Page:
Rhetoric and Violence
As several commenters have pointed out in other threads, there were two potentially ideologically motivated murders in the last 48 hours.
On Sunday morning, a well-known late term abortionist was shot and killed while attending services at his Lutheran church.
On Monday morning, a man opened fire on the recruiters at an Army-Navy career center in Little Rock, Arkansas — killing one and injuring a second. (The military being a needed and honorable profession, my prayers are all with these men and their families.)
Suspects for both crimes are now in custody and doubtless the machinery of justice will do its work in due time.
However, only the first of these is considered national political news, and while many are calling for soul searching on the part of the pro-life movement (or in some cases for government surveillance and downright suppression on it) few seem to be making similar calls in regards to the anti-war movement.
The difference in the political reactions to these two events can clearly not be a result of the strength of rhetoric involved. Anti-war protestors are every bit as violent in their rhetoric as the most extreme pro-life protesters, and anti-war protests turn violent far more frequently than pro-life ones.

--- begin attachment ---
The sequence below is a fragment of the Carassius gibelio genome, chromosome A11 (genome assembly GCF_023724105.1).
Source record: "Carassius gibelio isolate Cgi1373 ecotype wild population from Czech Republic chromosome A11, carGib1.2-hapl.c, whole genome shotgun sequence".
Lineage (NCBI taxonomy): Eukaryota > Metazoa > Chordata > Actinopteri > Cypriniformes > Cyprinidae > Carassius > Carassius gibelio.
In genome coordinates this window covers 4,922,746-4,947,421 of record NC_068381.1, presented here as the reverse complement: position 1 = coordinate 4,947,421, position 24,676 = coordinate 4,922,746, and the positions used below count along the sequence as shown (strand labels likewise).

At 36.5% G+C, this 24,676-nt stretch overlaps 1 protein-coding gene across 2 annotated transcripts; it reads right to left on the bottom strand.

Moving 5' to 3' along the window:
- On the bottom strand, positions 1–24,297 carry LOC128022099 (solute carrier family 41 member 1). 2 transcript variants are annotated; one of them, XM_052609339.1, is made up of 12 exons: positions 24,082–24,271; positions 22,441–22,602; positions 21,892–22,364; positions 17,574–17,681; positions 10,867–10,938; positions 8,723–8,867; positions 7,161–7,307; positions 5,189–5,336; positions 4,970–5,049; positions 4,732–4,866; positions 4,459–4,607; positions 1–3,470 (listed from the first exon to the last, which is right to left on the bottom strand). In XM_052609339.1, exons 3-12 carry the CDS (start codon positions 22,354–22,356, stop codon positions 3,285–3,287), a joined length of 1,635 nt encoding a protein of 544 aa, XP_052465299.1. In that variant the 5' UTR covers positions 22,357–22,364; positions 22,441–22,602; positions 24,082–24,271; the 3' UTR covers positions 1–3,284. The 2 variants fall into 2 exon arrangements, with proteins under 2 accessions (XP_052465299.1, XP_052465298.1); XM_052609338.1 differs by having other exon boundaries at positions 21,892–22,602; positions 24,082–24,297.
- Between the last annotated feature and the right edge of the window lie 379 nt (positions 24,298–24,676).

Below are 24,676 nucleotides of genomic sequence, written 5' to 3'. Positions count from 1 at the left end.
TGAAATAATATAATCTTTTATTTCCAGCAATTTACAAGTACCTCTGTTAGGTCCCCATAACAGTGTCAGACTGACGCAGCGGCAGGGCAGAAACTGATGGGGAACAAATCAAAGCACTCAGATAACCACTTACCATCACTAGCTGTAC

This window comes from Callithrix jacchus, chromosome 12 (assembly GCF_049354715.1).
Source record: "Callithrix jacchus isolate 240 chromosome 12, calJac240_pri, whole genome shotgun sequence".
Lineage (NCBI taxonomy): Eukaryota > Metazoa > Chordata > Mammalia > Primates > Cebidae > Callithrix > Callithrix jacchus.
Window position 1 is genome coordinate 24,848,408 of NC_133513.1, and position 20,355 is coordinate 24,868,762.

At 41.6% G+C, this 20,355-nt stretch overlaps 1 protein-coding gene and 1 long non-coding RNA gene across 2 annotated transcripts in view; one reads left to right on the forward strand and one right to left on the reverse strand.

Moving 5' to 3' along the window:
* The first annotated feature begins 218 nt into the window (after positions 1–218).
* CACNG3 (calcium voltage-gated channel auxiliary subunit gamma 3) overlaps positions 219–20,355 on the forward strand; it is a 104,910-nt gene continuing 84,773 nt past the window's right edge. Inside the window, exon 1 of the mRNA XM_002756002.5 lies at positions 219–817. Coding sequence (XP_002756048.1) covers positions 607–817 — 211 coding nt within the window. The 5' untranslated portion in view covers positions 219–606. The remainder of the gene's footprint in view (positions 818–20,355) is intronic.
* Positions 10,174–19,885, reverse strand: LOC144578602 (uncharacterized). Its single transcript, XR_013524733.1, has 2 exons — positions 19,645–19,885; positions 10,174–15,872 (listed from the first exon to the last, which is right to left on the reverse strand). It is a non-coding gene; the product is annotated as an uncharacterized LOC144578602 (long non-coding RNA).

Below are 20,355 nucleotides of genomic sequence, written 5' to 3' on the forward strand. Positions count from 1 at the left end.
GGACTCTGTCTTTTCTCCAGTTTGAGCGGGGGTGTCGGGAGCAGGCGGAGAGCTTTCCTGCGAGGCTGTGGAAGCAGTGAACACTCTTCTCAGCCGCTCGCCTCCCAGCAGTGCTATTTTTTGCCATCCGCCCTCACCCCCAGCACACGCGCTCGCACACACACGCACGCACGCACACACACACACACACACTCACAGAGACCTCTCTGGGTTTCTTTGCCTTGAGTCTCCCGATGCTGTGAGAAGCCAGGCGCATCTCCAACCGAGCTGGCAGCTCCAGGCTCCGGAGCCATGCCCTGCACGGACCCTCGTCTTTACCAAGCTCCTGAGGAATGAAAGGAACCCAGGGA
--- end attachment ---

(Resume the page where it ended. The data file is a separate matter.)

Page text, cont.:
Those who give a great deal of thought to class dynamics might observe that the elite which is responsible for writing the news is much more sympathetic to the anti-war movement than to the pro-life movement — and further that a 60-year-old, white, upper middle class abortionist is part of their class, while military recruiters are not.
Even more cynically, one might also observe that it’s simply easier to hurt the pro-life movement with this kind of event than it is the anti-war movement. The Christian worldview that most pro-lifers actively share teaches very strongly against the “eye for an eye” mentality which underpins such a killing. Whereas given the Marxist or anarchist leanings of many of the most hard core members of the anti-war movement, such a thing is easily brushed off as a minor casualty to class struggle — one more victory of the people over the oppressors. Thus, such an example is far more likely to cause paralyzing self-criticism on the part of pro-life advocates than anti-war ones.
Or perhaps, all political analysis to the contrary, the abortion issue is in fact more politically important (and of greater import to people’s everyday lives) than the war issue.
Whatever the reason, I don’t think that the lesson which pro-lifers should take from this incident is that they must not articulate the moral evil which they believe abortion to be. As with any responsible movement, we must avoid rhetoric which is needlessly violent and inflammatory, but our central belief that abortion is the taking of innocement human life must not be softened. Truth may hurt, and it may even encourage some people to do terrible things (John Brown was right about slavery, though wrong in other things) but that is no reason to leave the truth unsaid.